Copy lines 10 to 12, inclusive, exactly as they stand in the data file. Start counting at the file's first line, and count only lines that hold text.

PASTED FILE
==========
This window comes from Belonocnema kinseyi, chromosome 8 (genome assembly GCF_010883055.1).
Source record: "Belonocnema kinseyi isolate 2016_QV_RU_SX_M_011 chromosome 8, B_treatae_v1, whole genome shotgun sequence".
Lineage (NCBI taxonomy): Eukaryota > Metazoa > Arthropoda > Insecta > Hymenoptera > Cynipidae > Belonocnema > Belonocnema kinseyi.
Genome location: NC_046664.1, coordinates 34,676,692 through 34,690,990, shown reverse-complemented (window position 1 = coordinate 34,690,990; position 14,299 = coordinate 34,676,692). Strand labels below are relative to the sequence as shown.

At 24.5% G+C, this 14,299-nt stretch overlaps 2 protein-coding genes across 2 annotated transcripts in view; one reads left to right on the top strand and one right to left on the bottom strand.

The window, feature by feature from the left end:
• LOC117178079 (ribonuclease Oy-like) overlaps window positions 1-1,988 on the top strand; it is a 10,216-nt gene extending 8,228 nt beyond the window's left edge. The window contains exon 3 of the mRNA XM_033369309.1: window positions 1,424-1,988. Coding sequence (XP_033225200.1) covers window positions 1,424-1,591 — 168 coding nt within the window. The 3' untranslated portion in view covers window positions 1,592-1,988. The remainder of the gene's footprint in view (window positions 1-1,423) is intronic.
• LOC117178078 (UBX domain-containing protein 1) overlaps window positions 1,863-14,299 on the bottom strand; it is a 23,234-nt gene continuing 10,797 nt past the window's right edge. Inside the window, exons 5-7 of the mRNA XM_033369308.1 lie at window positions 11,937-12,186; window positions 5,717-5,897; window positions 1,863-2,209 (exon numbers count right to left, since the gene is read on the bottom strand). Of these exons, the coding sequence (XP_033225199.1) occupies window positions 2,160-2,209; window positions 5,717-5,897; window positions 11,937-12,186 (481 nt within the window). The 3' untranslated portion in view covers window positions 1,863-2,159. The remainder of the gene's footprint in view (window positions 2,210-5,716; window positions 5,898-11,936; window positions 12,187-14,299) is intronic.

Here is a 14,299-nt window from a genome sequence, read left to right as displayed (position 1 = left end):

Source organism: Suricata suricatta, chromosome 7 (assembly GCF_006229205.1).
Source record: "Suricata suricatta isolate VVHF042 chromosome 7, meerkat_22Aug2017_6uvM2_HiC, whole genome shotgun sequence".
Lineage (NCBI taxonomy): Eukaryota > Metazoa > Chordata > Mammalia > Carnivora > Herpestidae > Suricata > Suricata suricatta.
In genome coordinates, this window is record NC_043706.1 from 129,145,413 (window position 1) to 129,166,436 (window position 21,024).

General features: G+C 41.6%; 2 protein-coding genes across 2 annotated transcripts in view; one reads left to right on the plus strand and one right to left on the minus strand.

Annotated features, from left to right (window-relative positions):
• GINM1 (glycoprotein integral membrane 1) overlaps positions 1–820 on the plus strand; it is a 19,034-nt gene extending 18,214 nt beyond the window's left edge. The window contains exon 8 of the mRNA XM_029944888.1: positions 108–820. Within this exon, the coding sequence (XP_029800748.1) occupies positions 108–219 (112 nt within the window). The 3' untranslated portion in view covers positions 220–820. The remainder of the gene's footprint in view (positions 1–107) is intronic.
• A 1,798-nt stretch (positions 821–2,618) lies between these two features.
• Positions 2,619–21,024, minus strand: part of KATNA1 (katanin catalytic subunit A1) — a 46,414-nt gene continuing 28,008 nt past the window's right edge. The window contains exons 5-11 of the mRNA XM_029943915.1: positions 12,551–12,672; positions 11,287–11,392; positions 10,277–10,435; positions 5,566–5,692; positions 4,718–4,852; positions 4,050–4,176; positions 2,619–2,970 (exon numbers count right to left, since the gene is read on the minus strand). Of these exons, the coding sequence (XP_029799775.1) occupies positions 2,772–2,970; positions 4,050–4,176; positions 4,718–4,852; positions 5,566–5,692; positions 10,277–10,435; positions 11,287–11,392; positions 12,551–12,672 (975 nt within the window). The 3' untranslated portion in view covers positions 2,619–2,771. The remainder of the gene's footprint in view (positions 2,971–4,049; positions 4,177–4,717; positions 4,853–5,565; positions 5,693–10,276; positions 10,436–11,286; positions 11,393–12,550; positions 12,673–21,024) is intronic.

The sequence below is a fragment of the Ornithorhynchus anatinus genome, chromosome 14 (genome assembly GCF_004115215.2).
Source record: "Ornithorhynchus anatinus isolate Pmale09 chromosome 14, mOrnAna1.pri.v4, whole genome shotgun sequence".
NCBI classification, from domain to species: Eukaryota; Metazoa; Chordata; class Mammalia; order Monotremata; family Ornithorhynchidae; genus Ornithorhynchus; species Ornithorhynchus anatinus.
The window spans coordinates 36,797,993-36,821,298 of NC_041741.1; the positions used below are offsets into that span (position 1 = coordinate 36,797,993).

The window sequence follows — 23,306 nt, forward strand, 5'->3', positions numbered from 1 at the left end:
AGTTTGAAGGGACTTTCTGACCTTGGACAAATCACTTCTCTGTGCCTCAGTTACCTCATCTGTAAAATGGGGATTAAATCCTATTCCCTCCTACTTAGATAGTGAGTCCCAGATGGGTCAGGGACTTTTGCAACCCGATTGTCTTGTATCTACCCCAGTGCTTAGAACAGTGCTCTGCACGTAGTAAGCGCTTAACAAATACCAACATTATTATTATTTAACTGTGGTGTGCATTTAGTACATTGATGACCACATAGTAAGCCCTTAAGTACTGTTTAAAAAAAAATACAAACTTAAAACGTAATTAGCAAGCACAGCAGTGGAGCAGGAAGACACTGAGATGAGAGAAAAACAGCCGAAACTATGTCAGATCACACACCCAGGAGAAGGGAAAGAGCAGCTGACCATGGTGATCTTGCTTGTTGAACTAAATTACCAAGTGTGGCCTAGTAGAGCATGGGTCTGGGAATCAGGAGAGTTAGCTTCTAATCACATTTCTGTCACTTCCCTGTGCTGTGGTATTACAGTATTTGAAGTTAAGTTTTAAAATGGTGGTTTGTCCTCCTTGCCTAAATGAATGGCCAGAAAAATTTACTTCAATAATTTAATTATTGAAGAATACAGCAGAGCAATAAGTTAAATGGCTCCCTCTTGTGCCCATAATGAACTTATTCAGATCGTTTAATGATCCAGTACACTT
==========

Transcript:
Source organism: Suricata suricatta, chromosome 7 (assembly GCF_006229205.1).
Source record: "Suricata suricatta isolate VVHF042 chromosome 7, meerkat_22Aug2017_6uvM2_HiC, whole genome shotgun sequence".
Lineage (NCBI taxonomy): Eukaryota > Metazoa > Chordata > Mammalia > Carnivora > Herpestidae > Suricata > Suricata suricatta.